Thirty Years of Reform in China
Economic collapse may soon bring political crisis.
Dec 22, 2008, Vol. 14, No. 14 • By GORDON G. CHANG
As Beijing celebrates the 30th anniversary of its reform era this month--generally considered to have begun with the accession of Deng Xiaoping--the dominant narrative in the world is that this is China's century. This perception is almost entirely based on the country's roaring economy, which has, according to official statistics, averaged 9.8 percent annual growth during the period.
Yet at this very moment the Chinese economy is moving from expansion to contraction and decelerating rapidly. In 2007, China's gross domestic product grew by an astounding 11.9 percent. In the first quarter of this year, growth was 10.6 percent. Second quarter: 10.1 percent. Third quarter: 9.0. This quarter, analysts expect 5.8 percent growth. If the trend continues--and there is every reason to believe it will--next year the Chinese economy will expand by one or two percent--or maybe not at all. China is experiencing a greater and faster economic slide than almost any other country this year.
Why is this happening? First, -China's growth has been extraordinarily rapid; 2007 was the fifth straight year of double-digit growth. When we look back at recent history, the last two half-decades of such fast expansion both ended in downturns, a mild one at the end of the last decade and a severe one after Tiananmen. Second, spending for the Olympics, which provided a large stimulus, will no longer help. Third, China's export-led economy is vulnerable to weakening consumer sentiment across the globe--especially in the United States.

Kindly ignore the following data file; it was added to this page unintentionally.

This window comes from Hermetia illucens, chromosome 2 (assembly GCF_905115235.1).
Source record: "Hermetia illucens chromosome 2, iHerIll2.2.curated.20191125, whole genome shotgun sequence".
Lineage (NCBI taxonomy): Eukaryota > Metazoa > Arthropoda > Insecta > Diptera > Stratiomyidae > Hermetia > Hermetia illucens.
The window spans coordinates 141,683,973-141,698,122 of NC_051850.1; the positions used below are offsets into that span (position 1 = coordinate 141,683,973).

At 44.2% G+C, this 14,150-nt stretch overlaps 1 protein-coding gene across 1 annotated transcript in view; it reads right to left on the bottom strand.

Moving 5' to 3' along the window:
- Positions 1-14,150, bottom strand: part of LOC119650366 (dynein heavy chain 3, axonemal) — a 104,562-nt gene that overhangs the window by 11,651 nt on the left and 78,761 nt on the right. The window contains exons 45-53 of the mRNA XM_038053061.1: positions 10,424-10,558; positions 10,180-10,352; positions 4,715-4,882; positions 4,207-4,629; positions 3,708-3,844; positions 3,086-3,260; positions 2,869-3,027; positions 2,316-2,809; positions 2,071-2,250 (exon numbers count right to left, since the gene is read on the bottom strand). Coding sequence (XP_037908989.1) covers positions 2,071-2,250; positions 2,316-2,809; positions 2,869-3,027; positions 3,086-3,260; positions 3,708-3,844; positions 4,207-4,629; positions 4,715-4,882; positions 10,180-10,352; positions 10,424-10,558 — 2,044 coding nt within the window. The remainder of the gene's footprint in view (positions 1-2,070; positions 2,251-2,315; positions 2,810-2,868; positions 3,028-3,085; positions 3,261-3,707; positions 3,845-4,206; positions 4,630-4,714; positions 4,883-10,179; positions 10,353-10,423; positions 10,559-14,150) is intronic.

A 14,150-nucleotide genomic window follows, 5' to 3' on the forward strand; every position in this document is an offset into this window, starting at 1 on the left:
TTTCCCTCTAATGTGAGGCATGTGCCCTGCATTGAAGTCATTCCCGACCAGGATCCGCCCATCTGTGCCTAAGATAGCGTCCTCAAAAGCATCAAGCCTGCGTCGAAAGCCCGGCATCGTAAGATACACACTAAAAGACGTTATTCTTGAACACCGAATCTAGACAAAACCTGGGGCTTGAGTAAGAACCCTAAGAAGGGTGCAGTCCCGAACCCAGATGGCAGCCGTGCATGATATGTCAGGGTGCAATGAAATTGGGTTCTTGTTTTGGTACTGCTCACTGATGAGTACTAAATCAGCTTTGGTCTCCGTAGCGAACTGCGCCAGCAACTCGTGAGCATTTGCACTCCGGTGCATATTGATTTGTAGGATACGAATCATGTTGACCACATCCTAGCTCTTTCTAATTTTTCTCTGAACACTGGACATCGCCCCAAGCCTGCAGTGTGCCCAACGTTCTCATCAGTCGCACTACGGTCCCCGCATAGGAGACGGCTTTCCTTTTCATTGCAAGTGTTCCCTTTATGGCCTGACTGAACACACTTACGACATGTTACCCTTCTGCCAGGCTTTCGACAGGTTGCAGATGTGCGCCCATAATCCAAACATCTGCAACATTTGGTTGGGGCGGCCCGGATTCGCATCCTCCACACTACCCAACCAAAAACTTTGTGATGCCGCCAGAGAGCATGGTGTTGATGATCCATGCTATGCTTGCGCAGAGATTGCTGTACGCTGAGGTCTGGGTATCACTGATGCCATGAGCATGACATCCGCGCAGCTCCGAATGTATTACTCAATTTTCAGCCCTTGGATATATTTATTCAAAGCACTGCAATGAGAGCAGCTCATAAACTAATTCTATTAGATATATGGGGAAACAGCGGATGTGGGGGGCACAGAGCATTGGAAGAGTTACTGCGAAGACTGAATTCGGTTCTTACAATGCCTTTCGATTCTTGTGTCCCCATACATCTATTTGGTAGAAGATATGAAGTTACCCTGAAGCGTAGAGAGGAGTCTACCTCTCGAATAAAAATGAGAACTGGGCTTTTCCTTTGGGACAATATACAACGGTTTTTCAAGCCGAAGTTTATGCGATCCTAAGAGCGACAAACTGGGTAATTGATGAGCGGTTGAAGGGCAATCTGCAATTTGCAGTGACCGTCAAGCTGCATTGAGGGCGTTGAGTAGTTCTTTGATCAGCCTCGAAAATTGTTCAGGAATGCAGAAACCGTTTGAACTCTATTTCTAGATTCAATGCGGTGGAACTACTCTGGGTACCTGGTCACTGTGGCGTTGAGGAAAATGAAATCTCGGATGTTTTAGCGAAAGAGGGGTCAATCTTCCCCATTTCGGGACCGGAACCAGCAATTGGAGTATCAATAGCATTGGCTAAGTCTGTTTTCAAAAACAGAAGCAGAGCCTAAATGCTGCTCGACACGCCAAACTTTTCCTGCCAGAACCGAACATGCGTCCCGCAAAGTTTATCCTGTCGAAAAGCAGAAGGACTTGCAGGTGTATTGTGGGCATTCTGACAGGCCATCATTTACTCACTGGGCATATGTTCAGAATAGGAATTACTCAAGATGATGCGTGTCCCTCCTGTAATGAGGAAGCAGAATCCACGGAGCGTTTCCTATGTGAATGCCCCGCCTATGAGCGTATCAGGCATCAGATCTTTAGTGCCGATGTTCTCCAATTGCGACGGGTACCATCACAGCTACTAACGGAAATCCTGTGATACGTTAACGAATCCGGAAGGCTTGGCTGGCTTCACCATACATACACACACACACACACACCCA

Last year, sales to America accounted for all but $5.9 billion of the country's overall trade surplus of $262.2 billion. A weak U.S. economy has already been a factor in the closure in the first half of 2008 of about 67,000 factories, many of them in the country's export powerhouse, the Pearl River Delta in Guangdong province. In October, electricity output fell for the first time in almost four years. In November, growth in industrial output fell to a 13-year low, and the value of Chinese exports fell for the first time in more than 7 years.
Beijing, in short, has been relentlessly pursuing an economic model that is particularly ill-suited to a faltering global economy. The textbook remedy, economists say, would be for the central government to stimulate internal consumption to take up the slack. Yet consumption's role in the economy has been sliding, dropping from its historical average of about 60 percent to 35 percent today, undoubtedly the lowest rate in the world. The steps Beijing has taken to stimulate exports--like holding down the value of its currency--inevitably discourage consumption. And it will take years for Chinese technocrats to reorient their economy once they make the decision to do so.